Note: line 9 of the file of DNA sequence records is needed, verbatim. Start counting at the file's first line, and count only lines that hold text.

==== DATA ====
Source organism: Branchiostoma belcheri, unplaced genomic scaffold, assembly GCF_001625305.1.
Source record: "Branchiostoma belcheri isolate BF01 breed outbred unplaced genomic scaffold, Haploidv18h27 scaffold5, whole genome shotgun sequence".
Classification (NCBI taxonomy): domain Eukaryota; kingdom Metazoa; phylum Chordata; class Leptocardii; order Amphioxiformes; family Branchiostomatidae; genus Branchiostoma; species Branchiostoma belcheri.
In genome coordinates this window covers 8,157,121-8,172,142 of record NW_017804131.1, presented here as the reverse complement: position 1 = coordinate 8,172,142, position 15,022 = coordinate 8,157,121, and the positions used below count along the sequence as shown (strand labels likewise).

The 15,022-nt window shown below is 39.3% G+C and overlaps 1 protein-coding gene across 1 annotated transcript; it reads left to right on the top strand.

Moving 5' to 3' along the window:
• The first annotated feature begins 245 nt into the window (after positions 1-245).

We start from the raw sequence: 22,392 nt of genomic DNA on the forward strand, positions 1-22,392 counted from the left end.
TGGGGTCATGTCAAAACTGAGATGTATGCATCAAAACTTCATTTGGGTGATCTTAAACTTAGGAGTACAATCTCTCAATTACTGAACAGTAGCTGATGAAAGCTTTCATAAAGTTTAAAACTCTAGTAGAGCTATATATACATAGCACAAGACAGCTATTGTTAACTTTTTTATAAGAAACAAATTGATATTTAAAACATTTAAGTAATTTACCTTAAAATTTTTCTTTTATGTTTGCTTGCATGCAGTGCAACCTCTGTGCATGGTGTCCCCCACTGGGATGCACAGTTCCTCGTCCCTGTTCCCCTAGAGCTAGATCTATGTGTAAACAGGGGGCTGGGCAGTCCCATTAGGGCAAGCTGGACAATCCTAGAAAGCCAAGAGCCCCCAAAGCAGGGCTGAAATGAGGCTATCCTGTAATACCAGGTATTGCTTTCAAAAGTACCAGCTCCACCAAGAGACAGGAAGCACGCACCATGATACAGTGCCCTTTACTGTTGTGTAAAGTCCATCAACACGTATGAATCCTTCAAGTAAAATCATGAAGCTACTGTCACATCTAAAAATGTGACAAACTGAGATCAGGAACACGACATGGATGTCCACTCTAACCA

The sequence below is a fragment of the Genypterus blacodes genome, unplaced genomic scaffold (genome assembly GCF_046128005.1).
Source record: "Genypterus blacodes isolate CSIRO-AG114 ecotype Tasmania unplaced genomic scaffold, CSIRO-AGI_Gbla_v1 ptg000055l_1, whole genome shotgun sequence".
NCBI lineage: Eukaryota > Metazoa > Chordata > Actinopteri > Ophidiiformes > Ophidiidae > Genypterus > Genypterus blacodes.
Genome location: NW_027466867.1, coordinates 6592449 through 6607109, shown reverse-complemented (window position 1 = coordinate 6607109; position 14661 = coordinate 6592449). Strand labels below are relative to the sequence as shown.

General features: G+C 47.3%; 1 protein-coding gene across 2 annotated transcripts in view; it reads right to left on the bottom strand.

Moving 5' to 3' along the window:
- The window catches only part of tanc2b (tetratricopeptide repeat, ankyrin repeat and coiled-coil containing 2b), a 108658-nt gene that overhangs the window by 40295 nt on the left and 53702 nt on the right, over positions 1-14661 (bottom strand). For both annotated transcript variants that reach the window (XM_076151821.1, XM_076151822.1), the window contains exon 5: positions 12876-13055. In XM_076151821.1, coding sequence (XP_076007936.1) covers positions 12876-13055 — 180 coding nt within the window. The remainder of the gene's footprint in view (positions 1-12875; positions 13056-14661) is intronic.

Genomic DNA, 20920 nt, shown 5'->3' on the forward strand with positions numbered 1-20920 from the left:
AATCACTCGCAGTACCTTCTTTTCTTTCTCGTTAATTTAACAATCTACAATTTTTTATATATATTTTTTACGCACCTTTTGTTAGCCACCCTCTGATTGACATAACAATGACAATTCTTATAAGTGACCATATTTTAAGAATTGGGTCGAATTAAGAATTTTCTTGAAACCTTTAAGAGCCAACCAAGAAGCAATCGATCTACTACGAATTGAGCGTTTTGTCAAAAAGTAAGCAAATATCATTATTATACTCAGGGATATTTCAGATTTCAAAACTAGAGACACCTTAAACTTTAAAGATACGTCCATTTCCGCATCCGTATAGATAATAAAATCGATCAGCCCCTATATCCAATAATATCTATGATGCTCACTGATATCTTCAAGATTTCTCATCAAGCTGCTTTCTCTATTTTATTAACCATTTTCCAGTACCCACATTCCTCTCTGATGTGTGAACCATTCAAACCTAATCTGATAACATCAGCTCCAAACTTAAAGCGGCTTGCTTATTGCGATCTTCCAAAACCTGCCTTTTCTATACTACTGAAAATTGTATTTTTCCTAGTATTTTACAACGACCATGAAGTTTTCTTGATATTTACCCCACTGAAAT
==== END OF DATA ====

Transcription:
TGGGGTCATGTCAAAACTGAGATGTATGCATCAAAACTTCATTTGGGTGATCTTAAACTTAGGAGTACAATCTCTCAATTACTGAACAGTAGCTGATGAAAGCTTTCATAAAGTTTAAAACTCTAGTAGAGCTATATATACATAGCACAAGACAGCTATTGTTAACTTTTTTATAAGAAACAAATTGATATTTAAAACATTTAAGTAATTTACCTTAAAATTTTTCTTTTATGTTTGCTTGCATGCAGTGCAACCTCTGTGCATGGTGTCCCCCACTGGGATGCACAGTTCCTCGTCCCTGTTCCCCTAGAGCTAGATCTATGTGTAAACAGGGGGCTGGGCAGTCCCATTAGGGCAAGCTGGACAATCCTAGAAAGCCAAGAGCCCCCAAAGCAGGGCTGAAATGAGGCTATCCTGTAATACCAGGTATTGCTTTCAAAAGTACCAGCTCCACCAAGAGACAGGAAGCACGCACCATGATACAGTGCCCTTTACTGTTGTGTAAAGTCCATCAACACGTATGAATCCTTCAAGTAAAATCATGAAGCTACTGTCACATCTAAAAATGTGACAAACTGAGATCAGGAACACGACATGGATGTCCACTCTAACCA